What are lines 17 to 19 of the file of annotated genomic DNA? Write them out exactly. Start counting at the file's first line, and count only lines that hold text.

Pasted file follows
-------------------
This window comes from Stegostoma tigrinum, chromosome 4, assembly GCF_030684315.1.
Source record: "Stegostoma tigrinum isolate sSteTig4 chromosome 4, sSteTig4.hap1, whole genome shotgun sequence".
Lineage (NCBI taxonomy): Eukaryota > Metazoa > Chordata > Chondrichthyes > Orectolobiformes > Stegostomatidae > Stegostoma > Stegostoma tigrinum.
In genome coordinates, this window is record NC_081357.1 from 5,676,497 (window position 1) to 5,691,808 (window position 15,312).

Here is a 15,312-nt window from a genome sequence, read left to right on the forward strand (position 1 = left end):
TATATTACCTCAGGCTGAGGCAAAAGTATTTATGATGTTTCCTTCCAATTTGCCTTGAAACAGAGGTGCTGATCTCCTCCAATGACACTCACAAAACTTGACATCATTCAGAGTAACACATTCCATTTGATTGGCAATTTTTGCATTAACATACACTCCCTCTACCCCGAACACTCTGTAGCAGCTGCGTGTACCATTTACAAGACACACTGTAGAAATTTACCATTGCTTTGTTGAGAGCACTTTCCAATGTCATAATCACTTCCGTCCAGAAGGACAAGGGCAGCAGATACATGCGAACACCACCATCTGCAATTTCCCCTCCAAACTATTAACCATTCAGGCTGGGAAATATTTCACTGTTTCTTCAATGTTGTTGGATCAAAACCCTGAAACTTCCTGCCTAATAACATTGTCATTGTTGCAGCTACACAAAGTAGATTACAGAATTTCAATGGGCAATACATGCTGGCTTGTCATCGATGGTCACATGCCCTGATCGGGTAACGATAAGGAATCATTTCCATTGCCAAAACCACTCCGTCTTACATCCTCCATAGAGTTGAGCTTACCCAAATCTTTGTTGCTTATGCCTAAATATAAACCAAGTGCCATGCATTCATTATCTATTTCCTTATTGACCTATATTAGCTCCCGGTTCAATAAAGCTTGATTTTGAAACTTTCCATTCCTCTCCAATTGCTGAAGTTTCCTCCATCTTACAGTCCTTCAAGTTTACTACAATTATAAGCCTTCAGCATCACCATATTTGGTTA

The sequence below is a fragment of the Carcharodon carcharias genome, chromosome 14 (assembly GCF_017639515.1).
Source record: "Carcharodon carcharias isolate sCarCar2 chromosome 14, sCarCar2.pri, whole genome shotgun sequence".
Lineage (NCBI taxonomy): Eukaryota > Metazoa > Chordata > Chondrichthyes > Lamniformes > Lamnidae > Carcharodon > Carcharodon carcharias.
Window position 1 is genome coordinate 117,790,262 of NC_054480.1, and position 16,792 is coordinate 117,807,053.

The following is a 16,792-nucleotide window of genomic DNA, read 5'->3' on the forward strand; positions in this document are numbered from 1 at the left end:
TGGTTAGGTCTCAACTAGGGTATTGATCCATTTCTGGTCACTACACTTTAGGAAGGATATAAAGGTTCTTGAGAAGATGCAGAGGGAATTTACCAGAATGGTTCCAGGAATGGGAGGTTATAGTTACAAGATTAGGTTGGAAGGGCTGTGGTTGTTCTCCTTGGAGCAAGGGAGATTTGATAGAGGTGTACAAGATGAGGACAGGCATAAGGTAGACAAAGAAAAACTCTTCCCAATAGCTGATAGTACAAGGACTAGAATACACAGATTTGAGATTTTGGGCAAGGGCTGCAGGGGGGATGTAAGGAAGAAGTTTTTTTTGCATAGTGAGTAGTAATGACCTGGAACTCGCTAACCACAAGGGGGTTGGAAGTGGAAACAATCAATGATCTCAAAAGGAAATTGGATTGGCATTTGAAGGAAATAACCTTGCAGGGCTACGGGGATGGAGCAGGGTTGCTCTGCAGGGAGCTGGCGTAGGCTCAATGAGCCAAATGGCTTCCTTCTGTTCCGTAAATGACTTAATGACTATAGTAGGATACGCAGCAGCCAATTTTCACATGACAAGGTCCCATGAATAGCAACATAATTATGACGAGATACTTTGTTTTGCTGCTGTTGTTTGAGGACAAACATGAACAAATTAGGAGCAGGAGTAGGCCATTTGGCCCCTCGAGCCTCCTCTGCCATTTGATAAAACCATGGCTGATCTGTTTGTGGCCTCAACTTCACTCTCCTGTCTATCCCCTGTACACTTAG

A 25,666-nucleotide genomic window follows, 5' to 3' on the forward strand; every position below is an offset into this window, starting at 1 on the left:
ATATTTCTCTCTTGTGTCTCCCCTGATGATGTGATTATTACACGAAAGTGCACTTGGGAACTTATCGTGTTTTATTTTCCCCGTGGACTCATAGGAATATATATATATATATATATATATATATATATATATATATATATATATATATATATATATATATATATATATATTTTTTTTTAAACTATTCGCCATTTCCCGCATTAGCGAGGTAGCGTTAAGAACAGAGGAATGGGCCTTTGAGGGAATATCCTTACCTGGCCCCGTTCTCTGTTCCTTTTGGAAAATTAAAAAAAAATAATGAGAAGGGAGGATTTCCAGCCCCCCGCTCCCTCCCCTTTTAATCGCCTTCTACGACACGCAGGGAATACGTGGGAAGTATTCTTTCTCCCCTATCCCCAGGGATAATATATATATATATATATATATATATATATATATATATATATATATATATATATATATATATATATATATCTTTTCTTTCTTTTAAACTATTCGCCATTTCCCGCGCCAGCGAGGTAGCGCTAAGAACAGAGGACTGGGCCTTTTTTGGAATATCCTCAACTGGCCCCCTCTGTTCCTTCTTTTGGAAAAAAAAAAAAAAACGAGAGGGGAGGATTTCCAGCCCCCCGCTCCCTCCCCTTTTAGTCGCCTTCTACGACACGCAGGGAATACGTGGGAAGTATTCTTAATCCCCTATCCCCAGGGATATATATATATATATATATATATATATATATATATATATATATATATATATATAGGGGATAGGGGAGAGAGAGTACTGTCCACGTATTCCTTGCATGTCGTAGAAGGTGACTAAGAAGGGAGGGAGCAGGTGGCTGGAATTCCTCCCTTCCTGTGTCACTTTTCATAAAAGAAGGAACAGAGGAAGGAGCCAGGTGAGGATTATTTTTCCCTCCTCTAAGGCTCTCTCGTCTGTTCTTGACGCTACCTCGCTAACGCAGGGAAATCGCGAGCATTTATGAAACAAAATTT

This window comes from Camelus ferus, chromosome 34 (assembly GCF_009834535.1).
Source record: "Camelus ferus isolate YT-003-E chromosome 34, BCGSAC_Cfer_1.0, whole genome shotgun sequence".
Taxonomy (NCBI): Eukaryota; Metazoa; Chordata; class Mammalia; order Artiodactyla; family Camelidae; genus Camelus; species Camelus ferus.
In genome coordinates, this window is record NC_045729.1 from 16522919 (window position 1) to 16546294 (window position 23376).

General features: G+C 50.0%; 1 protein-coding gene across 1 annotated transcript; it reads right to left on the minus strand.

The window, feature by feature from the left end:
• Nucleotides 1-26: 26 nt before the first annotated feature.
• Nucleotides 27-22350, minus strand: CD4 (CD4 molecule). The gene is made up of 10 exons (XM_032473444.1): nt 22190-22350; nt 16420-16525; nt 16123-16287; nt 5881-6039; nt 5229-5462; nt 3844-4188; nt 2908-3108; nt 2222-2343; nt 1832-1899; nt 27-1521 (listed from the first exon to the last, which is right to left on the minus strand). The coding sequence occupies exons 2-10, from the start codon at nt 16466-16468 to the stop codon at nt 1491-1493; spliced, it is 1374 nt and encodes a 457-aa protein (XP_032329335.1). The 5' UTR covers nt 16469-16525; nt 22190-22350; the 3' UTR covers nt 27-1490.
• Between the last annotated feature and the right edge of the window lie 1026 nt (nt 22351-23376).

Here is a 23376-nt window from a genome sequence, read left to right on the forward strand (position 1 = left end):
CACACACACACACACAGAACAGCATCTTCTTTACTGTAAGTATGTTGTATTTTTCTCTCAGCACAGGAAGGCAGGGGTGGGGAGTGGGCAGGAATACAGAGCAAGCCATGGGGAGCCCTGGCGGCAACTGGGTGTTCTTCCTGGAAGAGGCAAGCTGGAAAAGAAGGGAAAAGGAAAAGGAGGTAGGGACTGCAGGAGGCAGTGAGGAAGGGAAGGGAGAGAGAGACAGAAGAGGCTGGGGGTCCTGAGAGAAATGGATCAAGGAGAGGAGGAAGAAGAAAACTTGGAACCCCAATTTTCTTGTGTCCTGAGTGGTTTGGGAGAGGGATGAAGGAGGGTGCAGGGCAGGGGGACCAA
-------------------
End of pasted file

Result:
Taxonomy (NCBI): Eukaryota; Metazoa; Chordata; class Mammalia; order Artiodactyla; family Camelidae; genus Camelus; species Camelus ferus.
In genome coordinates, this window is record NC_045729.1 from 16522919 (window position 1) to 16546294 (window position 23376).

General features: G+C 50.0%; 1 protein-coding gene across 1 annotated transcript; it reads right to left on the minus strand.